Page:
eNewsletter Feature Story – Week of July 18 – July 24, 2021
This week’s eNewsletter feature
was written by Rev. Amanda Golbek,
First Pres minister of children and youth.
The time has finally come that many of us have been eagerly awaiting since the pandemic began. We will be returning to offering Lemonade on the Lawn this Sunday!
Of course, what truly makes this coming Sunday exciting for many of our congregation is that we will move our in-person worship back into the Sanctuary (though some of our youngest members might already be salivating over the cookies and the lemonade we will be offering after the service).
If ever a year served up lemons, just think of all the glorious spiritual lemonade that’s waiting to be made!
We will bring our new technology and the tradition of our worship space back together as we participate in communal worship made up of our in-person bodies in the pews and the Body of Christ as mediated through our streaming platform. Our Sanctuary being refreshed with all replaced light bulbs, refinished floors, and beautiful carpet, it is ready for Christ’s family to liven it with their worship, singing, prayers, laughter, tears, joy, gratitude, and spirit.
I am especially excited to welcome back our children, youth, and young families into in-person worship. For many of our children and youth, the distance from in-person worship has meant some disconnect from their church family and the traditions that connect us all with each other and with God. As we return to the Sanctuary and to further in-person ministry opportunities, I encourage us as a family of faith to pay special attention to how we can all be a welcoming presence to anyone we encounter in the church, but especially our children, youth, and their families.
During this plague season, the Our Children, Our Families Council has been intentionally focusing on how we welcome children and youth in worship, how to teach and develop their understanding of the meaning behind worship, and how we can help them fully engage in the act of worship. We also have reflected and prayed on how we can support families in participating in worship together and allowing for parents and children to be spiritually nourished.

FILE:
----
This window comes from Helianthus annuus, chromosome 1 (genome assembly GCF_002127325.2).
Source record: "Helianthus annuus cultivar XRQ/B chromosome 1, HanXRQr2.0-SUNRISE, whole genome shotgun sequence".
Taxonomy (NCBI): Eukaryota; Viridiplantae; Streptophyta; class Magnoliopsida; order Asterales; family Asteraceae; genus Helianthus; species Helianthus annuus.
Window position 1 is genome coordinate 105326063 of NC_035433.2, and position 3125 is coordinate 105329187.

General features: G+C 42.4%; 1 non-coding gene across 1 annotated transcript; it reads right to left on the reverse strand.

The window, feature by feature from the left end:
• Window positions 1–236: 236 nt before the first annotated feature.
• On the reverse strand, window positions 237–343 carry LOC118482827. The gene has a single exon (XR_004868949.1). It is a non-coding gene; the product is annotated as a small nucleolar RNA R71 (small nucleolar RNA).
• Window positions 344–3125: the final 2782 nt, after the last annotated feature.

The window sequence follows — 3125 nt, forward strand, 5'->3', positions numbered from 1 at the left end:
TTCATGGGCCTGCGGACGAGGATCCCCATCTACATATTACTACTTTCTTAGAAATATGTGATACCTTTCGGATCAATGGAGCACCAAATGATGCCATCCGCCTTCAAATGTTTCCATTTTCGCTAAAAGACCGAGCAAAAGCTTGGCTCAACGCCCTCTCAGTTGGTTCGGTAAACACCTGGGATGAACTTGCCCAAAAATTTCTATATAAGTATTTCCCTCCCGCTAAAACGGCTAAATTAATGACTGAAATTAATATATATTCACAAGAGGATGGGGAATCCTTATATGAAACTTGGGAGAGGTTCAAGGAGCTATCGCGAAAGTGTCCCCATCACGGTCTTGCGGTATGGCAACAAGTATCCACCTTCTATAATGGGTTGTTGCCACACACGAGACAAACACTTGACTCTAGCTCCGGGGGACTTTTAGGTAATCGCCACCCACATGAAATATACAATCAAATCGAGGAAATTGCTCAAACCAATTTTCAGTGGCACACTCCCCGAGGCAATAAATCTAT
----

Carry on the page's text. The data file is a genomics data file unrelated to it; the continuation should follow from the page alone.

What studies have shown is that children and youth develop a desire for, and understanding of, worship not from being told about worship, or by waiting until a certain developmental age to participate in the life of worship — children and youth develop these “faith muscles” by actively and regularly participating fully in the life of worship. That is what the Our Children, Our Families Council hopes to develop for our children and youth.
We understand kids are at all sorts of places in their interest in regard to worship. The same can be said for all of us, though we learn the various common modes of liturgy over time.
We want to encourage families in feeling comfortable worshiping together as a family on Sunday mornings. Little ones are so very welcome in worship. We have rocking chairs and a quiet nursing room in the back of the Sanctuary. We have brand new carpet! That is begging for crawlers and early walkers to feel it out. If your child makes noise, Amen! — it’s OK.
For slightly older children, we have Children’s Bulletins with activities, along with some other engaging items, in the back of the Sanctuary, and a great space there in the back that is perfect for stretching out and coloring. We also offer worship journals for each child. They can label them with their name and leave them in the back to use each week.
We also will offer Children’s Worship, a time during the sermon where children 4 and over can go into the Choir Room for a brief lesson. For our youngest ones, we do offer childcare as wanted: Infant through 2 will be in the Nursery, 3-year-olds and 4-year-olds in our Toddler room. Childcare for 4 and under will require registration for the summer as we determine how many kids we will be serving. (Our plan will account for extra spots for visitors.)
Youth are invited to sit with each other up in the coveted balcony space. Where they can peek over the shoulders of the tech team and give them advice.
In order to be a welcoming place for families, we need our whole congregation to come together and be open to children and youth in worship. We also need volunteers who are willing to serve as assistants in Children’s Worship and our childcare rooms. As we re-enter the sanctuary this coming Sunday, both in-person and virtually, know that all are welcome. Young and old, new or longtime member, introvert or extrovert — God welcomes all.
See you Sunday! Bring friends! There’ll be lemonade!
Pastor of Children & Youth